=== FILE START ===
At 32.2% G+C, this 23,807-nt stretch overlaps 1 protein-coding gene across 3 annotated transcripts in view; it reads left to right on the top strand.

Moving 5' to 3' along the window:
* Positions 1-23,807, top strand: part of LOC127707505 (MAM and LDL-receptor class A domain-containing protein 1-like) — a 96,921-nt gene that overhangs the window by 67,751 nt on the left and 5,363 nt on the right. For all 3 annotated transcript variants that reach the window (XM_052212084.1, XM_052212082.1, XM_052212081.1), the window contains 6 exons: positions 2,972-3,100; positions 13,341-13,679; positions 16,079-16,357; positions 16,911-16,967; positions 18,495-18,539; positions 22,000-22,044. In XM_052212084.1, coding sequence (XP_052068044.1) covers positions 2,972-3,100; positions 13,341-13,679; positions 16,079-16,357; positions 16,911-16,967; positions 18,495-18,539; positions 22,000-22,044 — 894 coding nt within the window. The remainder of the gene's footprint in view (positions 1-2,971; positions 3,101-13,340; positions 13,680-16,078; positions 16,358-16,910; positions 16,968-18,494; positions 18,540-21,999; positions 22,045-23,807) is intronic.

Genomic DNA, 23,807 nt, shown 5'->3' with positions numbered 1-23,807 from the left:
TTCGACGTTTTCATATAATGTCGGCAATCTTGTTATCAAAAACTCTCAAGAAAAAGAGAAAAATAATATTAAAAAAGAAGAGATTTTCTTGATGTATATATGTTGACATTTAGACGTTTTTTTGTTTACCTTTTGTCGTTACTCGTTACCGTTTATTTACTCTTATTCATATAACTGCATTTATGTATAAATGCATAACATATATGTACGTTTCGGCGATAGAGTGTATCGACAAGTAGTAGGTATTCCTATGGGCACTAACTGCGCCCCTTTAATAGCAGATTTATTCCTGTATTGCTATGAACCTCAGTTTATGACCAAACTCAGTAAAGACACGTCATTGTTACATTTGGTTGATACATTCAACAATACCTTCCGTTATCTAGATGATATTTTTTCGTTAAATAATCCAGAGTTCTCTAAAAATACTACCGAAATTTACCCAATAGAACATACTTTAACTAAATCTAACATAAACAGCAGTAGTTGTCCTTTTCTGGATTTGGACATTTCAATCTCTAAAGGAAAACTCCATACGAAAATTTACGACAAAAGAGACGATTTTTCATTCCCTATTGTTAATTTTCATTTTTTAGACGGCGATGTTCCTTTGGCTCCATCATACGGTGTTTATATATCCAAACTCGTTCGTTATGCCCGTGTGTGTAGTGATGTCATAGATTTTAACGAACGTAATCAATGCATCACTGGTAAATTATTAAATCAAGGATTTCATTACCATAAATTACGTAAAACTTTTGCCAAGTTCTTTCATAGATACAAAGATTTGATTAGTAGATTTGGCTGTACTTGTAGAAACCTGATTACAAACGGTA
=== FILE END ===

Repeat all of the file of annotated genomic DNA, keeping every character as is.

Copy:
At 32.2% G+C, this 23,807-nt stretch overlaps 1 protein-coding gene across 3 annotated transcripts in view; it reads left to right on the top strand.

Moving 5' to 3' along the window:
* Positions 1-23,807, top strand: part of LOC127707505 (MAM and LDL-receptor class A domain-containing protein 1-like) — a 96,921-nt gene that overhangs the window by 67,751 nt on the left and 5,363 nt on the right. For all 3 annotated transcript variants that reach the window (XM_052212084.1, XM_052212082.1, XM_052212081.1), the window contains 6 exons: positions 2,972-3,100; positions 13,341-13,679; positions 16,079-16,357; positions 16,911-16,967; positions 18,495-18,539; positions 22,000-22,044. In XM_052212084.1, coding sequence (XP_052068044.1) covers positions 2,972-3,100; positions 13,341-13,679; positions 16,079-16,357; positions 16,911-16,967; positions 18,495-18,539; positions 22,000-22,044 — 894 coding nt within the window. The remainder of the gene's footprint in view (positions 1-2,971; positions 3,101-13,340; positions 13,680-16,078; positions 16,358-16,910; positions 16,968-18,494; positions 18,540-21,999; positions 22,045-23,807) is intronic.

Genomic DNA, 23,807 nt, shown 5'->3' with positions numbered 1-23,807 from the left:
TTCGACGTTTTCATATAATGTCGGCAATCTTGTTATCAAAAACTCTCAAGAAAAAGAGAAAAATAATATTAAAAAAGAAGAGATTTTCTTGATGTATATATGTTGACATTTAGACGTTTTTTTGTTTACCTTTTGTCGTTACTCGTTACCGTTTATTTACTCTTATTCATATAACTGCATTTATGTATAAATGCATAACATATATGTACGTTTCGGCGATAGAGTGTATCGACAAGTAGTAGGTATTCCTATGGGCACTAACTGCGCCCCTTTAATAGCAGATTTATTCCTGTATTGCTATGAACCTCAGTTTATGACCAAACTCAGTAAAGACACGTCATTGTTACATTTGGTTGATACATTCAACAATACCTTCCGTTATCTAGATGATATTTTTTCGTTAAATAATCCAGAGTTCTCTAAAAATACTACCGAAATTTACCCAATAGAACATACTTTAACTAAATCTAACATAAACAGCAGTAGTTGTCCTTTTCTGGATTTGGACATTTCAATCTCTAAAGGAAAACTCCATACGAAAATTTACGACAAAAGAGACGATTTTTCATTCCCTATTGTTAATTTTCATTTTTTAGACGGCGATGTTCCTTTGGCTCCATCATACGGTGTTTATATATCCAAACTCGTTCGTTATGCCCGTGTGTGTAGTGATGTCATAGATTTTAACGAACGTAATCAATGCATCACTGGTAAATTATTAAATCAAGGATTTCATTACCATAAATTACGTAAAACTTTTGCCAAGTTCTTTCATAGATACAAAGATTTGATTAGTAGATTTGGCTGTACTTGTAGAAACCTGATTACAAACGGTA